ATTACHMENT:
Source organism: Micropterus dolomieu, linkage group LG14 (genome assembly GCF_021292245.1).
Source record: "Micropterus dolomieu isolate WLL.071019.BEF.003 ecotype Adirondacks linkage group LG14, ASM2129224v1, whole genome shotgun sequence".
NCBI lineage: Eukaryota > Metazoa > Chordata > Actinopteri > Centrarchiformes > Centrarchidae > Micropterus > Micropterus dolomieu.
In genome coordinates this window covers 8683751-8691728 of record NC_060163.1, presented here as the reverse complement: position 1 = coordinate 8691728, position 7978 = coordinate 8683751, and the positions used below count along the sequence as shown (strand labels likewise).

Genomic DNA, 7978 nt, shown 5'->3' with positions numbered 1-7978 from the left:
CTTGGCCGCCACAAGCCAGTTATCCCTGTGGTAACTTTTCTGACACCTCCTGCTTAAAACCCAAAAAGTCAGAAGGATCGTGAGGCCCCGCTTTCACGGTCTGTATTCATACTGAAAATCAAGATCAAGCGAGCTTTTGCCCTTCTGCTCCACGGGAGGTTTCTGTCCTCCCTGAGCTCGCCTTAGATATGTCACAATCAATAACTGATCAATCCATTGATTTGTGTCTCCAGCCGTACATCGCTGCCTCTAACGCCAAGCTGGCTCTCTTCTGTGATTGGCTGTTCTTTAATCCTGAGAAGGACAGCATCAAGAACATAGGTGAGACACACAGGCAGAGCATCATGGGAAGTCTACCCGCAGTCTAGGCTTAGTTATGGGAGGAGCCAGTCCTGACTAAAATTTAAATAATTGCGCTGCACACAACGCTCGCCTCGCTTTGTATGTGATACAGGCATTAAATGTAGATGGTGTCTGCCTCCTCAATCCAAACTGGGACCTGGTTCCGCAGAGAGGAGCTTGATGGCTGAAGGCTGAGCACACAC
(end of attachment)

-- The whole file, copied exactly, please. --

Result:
Source organism: Micropterus dolomieu, linkage group LG14 (genome assembly GCF_021292245.1).
Source record: "Micropterus dolomieu isolate WLL.071019.BEF.003 ecotype Adirondacks linkage group LG14, ASM2129224v1, whole genome shotgun sequence".
NCBI lineage: Eukaryota > Metazoa > Chordata > Actinopteri > Centrarchiformes > Centrarchidae > Micropterus > Micropterus dolomieu.
In genome coordinates this window covers 8683751-8691728 of record NC_060163.1, presented here as the reverse complement: position 1 = coordinate 8691728, position 7978 = coordinate 8683751, and the positions used below count along the sequence as shown (strand labels likewise).

Genomic DNA, 7978 nt, shown 5'->3' with positions numbered 1-7978 from the left:
CTTGGCCGCCACAAGCCAGTTATCCCTGTGGTAACTTTTCTGACACCTCCTGCTTAAAACCCAAAAAGTCAGAAGGATCGTGAGGCCCCGCTTTCACGGTCTGTATTCATACTGAAAATCAAGATCAAGCGAGCTTTTGCCCTTCTGCTCCACGGGAGGTTTCTGTCCTCCCTGAGCTCGCCTTAGATATGTCACAATCAATAACTGATCAATCCATTGATTTGTGTCTCCAGCCGTACATCGCTGCCTCTAACGCCAAGCTGGCTCTCTTCTGTGATTGGCTGTTCTTTAATCCTGAGAAGGACAGCATCAAGAACATAGGTGAGACACACAGGCAGAGCATCATGGGAAGTCTACCCGCAGTCTAGGCTTAGTTATGGGAGGAGCCAGTCCTGACTAAAATTTAAATAATTGCGCTGCACACAACGCTCGCCTCGCTTTGTATGTGATACAGGCATTAAATGTAGATGGTGTCTGCCTCCTCAATCCAAACTGGGACCTGGTTCCGCAGAGAGGAGCTTGATGGCTGAAGGCTGAGCACACAC